But the Ketzos goes further, and suggests that God actually desires humans to be active participants in the growth of Torah—not merely a concession to reality and our inability to grasp Ultimate Truth—but because of His kindness, His wish that humans not feel alienated from God and the Divine realm. He accomplished this by making the Written Torah, which reflects Divine Truth, a (much) smaller element of revelation, and allowing the Oral Torah, the Torah of humans, to be dominant:

ואמרו בש"ס תורה רובה בע"פ ומיעוט בכתב שנאמר אכתוב להם רובי תורתי כמו זר נחשבו והיינו דאם היה הכל בכתב מיד ד' עלינו השכיל אנחנו כמו זר נחשבו כי מה לשכל האנושי להבין בתורת ד' אבל בתורה שבע"פ משלנו הוא:
The Talmud relates (b. Gittin 60b)[6]: The greater portion of the Torah is the Oral [Torah], and the smaller portion is the Written [Torah] as it says (Hosea 8:12) “I wrote for them the majority of My Torah, and they were considered strangers.” That is to say, that if all [of the Torah] had been written and from God’s hand and up to us to understand,[7] then “we would have been considered strangers” [to the text]. For how could the human mind comprehend God’s Torah? But the Oral Torah—that is ours.

A Torah of Kindness in Place of a Torah of Truth

The result of this system is a “Torah of kindness,” an earthly Torah that reflects Divine grace at the expense of Truth itself:

והיינו פירוש פתחה בחכמה ותורת חסד על לשונה ומשום דתורה שבע"פ ניתנה כפי הכרעת החכמים אעפ"י שאינו אמת ונקרא תורת חסד וכדאיתא בש"ס אם חסד אינו אמת.
Hence the interpretation (of the verse from Proverbs 31:26) “[Her mouth] opens with wisdom and the Torah of kindness is on her tongue,” meaning that the Oral Torah was given according to the determination of the Sages even though it is not Truth. This is why it is called “The Torah of kindness,” for as the Talmud [explains] “kindness—meaning, not truth.”[8]

The distinction between truth and kindness, and their importance for understanding God’s revelation, is illustrated by a midrash from Bereshit Rabbah (8:5), quoted in part then explained by the Ketzos:

אמר ר' סימן בשעה שרצה הקדוש ברוך הוא לברוא את האדם נעשו מלאכי השרת כתות כתות מהם אומרים יברא ומהם אומרים כו' ...חסד אומר יברא שכולו מלא חסדים ואמת אומר לא יברא שכולו מלא שקרים כו' מה עשה הקדוש ברוך הוא נטל אמת והשליכה ארצה ... אמרו לפניו רבש"ע אתה מבזה תכשיט שלך אמר הקדוש ברוך הוא רצוני שתעלה אמת מן הארץ.
R. Simon said: When the Holy One, blessed be He, wanted to create Man, the ministering angels formed into factions, some of them saying, “Let him be created” and others saying, [“Let him not be created”] …Kindness said, “Let him be created, because he embodies kindness”; Truth said, “Let him not be created, because he embodies falsehood”…What did the Holy One, blessed be He do? He took Truth and cast it to the ground. The ministering angels said to the Holy One, blessed be He, “Master of the Universe, why would you spurn your adornment?” The Holy One, blessed be He, responded, “It is my desire that truth should arise from the earth.[9]”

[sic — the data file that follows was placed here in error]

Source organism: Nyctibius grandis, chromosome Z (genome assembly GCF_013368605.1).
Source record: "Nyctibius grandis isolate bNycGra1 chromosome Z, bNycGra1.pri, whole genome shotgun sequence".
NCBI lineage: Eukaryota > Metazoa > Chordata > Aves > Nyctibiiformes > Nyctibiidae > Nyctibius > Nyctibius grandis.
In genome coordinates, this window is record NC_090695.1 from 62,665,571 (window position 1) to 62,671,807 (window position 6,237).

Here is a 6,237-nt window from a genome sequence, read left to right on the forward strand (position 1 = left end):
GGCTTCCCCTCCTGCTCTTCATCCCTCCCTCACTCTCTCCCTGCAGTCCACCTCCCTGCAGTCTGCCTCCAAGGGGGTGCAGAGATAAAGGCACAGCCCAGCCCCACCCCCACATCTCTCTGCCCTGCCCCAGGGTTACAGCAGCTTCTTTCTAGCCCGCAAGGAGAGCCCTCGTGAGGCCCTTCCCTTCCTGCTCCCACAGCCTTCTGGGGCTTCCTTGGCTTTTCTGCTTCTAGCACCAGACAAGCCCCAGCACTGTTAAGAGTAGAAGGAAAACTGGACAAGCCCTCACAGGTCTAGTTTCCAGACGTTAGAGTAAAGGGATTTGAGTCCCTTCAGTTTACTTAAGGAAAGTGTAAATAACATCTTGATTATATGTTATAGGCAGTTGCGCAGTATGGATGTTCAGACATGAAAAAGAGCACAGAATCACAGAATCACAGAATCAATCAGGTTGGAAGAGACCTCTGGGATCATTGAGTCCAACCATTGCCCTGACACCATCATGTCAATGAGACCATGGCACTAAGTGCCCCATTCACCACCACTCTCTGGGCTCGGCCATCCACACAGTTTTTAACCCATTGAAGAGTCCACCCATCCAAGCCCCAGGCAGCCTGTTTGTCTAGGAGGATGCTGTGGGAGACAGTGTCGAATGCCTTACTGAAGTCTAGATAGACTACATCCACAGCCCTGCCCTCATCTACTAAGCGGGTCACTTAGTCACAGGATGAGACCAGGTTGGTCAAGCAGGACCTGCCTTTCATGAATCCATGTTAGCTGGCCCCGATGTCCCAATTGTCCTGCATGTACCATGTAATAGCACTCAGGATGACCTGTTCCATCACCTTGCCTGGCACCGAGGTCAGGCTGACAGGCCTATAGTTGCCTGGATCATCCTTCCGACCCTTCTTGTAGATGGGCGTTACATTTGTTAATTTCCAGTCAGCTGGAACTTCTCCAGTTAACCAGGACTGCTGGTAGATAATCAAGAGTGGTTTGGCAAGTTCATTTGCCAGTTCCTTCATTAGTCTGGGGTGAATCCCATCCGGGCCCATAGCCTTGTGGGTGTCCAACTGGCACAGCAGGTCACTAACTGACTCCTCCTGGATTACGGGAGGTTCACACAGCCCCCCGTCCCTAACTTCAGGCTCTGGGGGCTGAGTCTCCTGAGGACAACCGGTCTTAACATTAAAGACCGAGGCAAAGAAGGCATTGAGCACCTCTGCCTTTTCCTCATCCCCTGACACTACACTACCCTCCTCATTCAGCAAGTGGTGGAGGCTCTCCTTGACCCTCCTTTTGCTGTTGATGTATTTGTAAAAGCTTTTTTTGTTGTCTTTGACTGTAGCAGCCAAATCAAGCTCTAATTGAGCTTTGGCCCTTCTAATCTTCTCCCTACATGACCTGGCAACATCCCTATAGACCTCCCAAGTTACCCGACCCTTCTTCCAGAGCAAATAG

The Ketzos explains that the Divine adornment to which the angels refer is the seal of Truth: since humans are incapable of grasping Ultimate Truth, by placing truth and Torah in human hands, God is undermining His own hallmark.[10]

Human Understanding Shapes Torah which Shapes the World

The Ketzos understands the meaning of God’s response as follows:

זהו רצוני שתעלה אמת מן הארץ והאמת יהיה כפי הסכמת החכמים בשכל האנושי.
This is [precisely] My will: that truth should spring forth from the earth, namely that truth should be established according to the determination of the Sages using human understanding.

What emerges from this analysis is that the fate of the Torah in this world depends not upon its ultimate Divine origin but, rather, on the will and capacity of people—the Jewish people—to keep the Oral Torah alive. This is why, the Ketzos suggests, the prayer contains the words v’chayei olam nata b’tocheinu:

וחיי עולם נטע בתוכינו ומתוכינו יפרה וירבה חיי עולם
“…and He has planted the life of the world[11] with us,” for from us the life of the world will come forth and increase.[12]

To believe in Torat emet is to affirm that the fate and truth of Torah rests in our hands.‍

Published

September 7, 2015

|

Last Updated

September 23, 2019

Footnotes

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Rabbi Eric Grossman is Head of School at Frankel Jewish Academy in West Bloomfield, Michigan. He is the author of numerous articles on Bible and Bible education, as well as a grammar of biblical Hebrew.